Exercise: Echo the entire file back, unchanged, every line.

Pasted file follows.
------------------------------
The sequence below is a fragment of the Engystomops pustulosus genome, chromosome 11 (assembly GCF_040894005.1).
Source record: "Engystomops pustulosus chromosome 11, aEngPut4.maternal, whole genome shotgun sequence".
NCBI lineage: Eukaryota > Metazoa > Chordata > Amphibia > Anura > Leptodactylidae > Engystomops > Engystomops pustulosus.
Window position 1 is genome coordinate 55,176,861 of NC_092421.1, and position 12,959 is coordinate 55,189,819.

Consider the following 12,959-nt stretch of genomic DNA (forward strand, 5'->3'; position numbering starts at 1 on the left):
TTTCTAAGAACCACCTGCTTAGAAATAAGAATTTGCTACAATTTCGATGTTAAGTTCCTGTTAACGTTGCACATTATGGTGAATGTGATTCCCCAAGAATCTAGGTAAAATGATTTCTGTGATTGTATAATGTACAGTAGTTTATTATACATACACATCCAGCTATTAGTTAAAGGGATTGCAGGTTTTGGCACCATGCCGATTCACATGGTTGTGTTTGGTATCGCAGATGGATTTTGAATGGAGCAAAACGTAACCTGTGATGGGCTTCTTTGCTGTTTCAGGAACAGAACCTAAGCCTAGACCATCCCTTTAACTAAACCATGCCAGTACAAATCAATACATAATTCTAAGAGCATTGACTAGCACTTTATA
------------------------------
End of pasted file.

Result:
The sequence below is a fragment of the Engystomops pustulosus genome, chromosome 11 (assembly GCF_040894005.1).
Source record: "Engystomops pustulosus chromosome 11, aEngPut4.maternal, whole genome shotgun sequence".
NCBI lineage: Eukaryota > Metazoa > Chordata > Amphibia > Anura > Leptodactylidae > Engystomops > Engystomops pustulosus.
Window position 1 is genome coordinate 55,176,861 of NC_092421.1, and position 12,959 is coordinate 55,189,819.

Consider the following 12,959-nt stretch of genomic DNA (forward strand, 5'->3'; position numbering starts at 1 on the left):
TTTCTAAGAACCACCTGCTTAGAAATAAGAATTTGCTACAATTTCGATGTTAAGTTCCTGTTAACGTTGCACATTATGGTGAATGTGATTCCCCAAGAATCTAGGTAAAATGATTTCTGTGATTGTATAATGTACAGTAGTTTATTATACATACACATCCAGCTATTAGTTAAAGGGATTGCAGGTTTTGGCACCATGCCGATTCACATGGTTGTGTTTGGTATCGCAGATGGATTTTGAATGGAGCAAAACGTAACCTGTGATGGGCTTCTTTGCTGTTTCAGGAACAGAACCTAAGCCTAGACCATCCCTTTAACTAAACCATGCCAGTACAAATCAATACATAATTCTAAGAGCATTGACTAGCACTTTATA